April 23, 2020
Kenyon has temporarily adjusted its operations due to the COVID-19 pandemic. Read more here.
Editor’s note: On June 17, 2018, President Decatur addressed new graduates of Stanford University’s chemistry department, from which he received his doctorate in biophysical chemistry in 1995. The following are excerpts from his address.
On potent lessons learned as a chemist
What drew me to chemistry was a mode of thinking: rigorous, quantitative observation; the construction and application of powerful models to explain observations; the formation of arguments and conclusions based firmly in evidence as opposed to conjecture; and creative inspiration to ask new questions, or reframe old questions. This last example is maybe the component of thinking that excited me the most, and it still guides and informs much of my regular thinking and work: because it is not just individual, small questions that one ponders or reworks, but rather full chains of inquiry that connect large, fundamental and at times socially impactful dilemmas (such as, how do we address neurodegenerative diseases?) to specific questions that can be probed and tested by rigorous experimental or theoretical methods (what are the roles of specific mutations in the tau protein that impact protein aggregation?). In other words, good questions fuel good thinking, and breakthroughs occur when one can see that the solutions to one set of problems provide a pathway to understanding a new and larger set of questions.
On the role of science in the liberal arts
Increasingly the “liberal arts” are put in opposition to studies in “STEM” — science, technology, engineering and mathematics. “Liberal arts” is sometimes used as a shorthand for “the humanities,” leaving the sciences out of the picture completely. In fact, when I became president of Kenyon — a school with a strong tradition in the liberal arts — I heard some puzzled comments from some friends on how and why a chemist would be chosen to lead an institution with a storied tradition in the liberal arts.
But there is no opposition between the STEM fields and the liberal arts, only complementarity. … Math and the natural sciences are original liberal arts disciplines. The false equation of “liberal arts” with the “humanities” does a great disservice; a liberal arts education is incomplete without a rigorous education in the sciences, and an education in the sciences is greatly enriched by a broader context of the humanities and arts. The key piece is that the purpose of the learning is to generate effective citizens in a democracy, and that study of these areas leads to the ability to write and communicate clearly, to engage productively in civic and commercial discourse, to take on roles of leadership in society, and to be recognized as an educated person. An education in scientific thinking is essential for this aim.
On the societal obligation to lift up others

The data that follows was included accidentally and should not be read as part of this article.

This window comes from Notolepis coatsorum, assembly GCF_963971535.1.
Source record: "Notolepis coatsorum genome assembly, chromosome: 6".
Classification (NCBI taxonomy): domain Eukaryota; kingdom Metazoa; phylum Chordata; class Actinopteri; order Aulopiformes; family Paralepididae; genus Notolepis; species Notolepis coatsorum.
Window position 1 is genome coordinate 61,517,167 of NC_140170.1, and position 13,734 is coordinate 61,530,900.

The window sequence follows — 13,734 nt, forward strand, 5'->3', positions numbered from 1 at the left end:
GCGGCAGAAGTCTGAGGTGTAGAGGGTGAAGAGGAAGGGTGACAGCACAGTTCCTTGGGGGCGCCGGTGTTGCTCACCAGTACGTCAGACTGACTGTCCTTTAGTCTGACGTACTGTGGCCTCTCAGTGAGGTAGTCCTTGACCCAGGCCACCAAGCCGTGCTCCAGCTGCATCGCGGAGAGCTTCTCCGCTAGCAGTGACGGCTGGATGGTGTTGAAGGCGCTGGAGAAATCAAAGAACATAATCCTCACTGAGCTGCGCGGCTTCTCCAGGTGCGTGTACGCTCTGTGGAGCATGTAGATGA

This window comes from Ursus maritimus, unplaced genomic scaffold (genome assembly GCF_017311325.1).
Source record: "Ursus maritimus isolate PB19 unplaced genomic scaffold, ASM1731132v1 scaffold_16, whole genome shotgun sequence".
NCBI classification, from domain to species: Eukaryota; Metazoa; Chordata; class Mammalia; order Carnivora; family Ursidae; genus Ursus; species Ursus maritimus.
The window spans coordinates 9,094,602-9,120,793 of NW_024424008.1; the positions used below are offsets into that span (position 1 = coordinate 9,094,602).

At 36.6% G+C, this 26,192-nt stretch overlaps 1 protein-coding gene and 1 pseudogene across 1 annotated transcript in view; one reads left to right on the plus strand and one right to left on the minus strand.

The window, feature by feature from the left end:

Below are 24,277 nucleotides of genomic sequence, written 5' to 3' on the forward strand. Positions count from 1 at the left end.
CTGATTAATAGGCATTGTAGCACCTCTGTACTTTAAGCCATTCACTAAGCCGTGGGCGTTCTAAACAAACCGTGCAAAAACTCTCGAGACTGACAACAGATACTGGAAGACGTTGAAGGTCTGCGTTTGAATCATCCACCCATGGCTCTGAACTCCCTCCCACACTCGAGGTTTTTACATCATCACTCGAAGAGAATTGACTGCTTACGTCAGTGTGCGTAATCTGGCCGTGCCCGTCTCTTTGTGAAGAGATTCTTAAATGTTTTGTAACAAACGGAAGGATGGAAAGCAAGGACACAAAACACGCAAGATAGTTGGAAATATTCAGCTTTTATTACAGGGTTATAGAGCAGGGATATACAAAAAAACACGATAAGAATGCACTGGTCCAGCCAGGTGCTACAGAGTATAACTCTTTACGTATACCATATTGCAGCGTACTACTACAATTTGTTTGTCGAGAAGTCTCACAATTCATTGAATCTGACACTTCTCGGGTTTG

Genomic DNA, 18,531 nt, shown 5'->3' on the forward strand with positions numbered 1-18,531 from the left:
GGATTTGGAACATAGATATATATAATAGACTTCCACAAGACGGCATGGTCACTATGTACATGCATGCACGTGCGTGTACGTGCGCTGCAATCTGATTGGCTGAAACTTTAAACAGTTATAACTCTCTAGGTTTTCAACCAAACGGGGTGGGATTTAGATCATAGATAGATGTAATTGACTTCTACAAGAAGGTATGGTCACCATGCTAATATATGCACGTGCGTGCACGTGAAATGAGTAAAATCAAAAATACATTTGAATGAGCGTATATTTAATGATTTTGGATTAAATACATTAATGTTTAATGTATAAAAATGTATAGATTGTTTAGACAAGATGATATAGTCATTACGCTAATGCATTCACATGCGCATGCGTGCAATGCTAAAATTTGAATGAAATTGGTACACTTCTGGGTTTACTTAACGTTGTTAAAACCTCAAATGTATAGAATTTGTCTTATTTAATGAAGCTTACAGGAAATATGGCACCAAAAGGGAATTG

I would like to return to the story of Carl Djerassi ’43. Not only is he another link between Kenyon and the Stanford chemistry department, his trajectory is a reminder of the importance of the liberal arts and access to educational opportunity. Young Carl came to the United States as a teen, a refugee from the war in Europe. Raised in Vienna, schooled in Europe, he and his mother found themselves in New York, separated from other family and friends, without work. Carl talked himself into a junior college — he had never completed high school — then transferred to Tarkio College in Missouri (with scholarship funds identified for him by Eleanor Roosevelt), and then transferred to Kenyon in order to pursue his interest in studying chemistry. At Kenyon, he found the challenging science education that he had been seeking, including opportunities to work closely with faculty members.
I had the opportunity to meet with Carl right before a recurrence of the cancer that would eventually take his life. When I asked him about the most memorable parts of his Kenyon experience, he described the community in which he lived: He formed close bonds with a group of students interested in literature and poetry, eventually living in the “writer’s house” on campus. Through these interactions with students and faculty, he further developed an interest in poetry, literature and art, interests that would not only become lifelong passions but a late-in-life career. He took a great deal of pride that, as a scientist, he was able to connect smoothly with the English students on campus, and this experience remained important to him.
We are at a cultural moment when the value of education, especially liberal arts education, is being questioned; where access and opportunity for education is being denied to talented young people, whether immigrants, refugees, members of underrepresented groups or students who lack the financial resources to attend college; when the value of both evidence-based scientific thinking and the beauty of poetry are being questioned. As the Djerassi story reminds us, we have an obligation to create opportunity for talented, deserving students, and advocate for the greater value of liberal education.Read the Original Post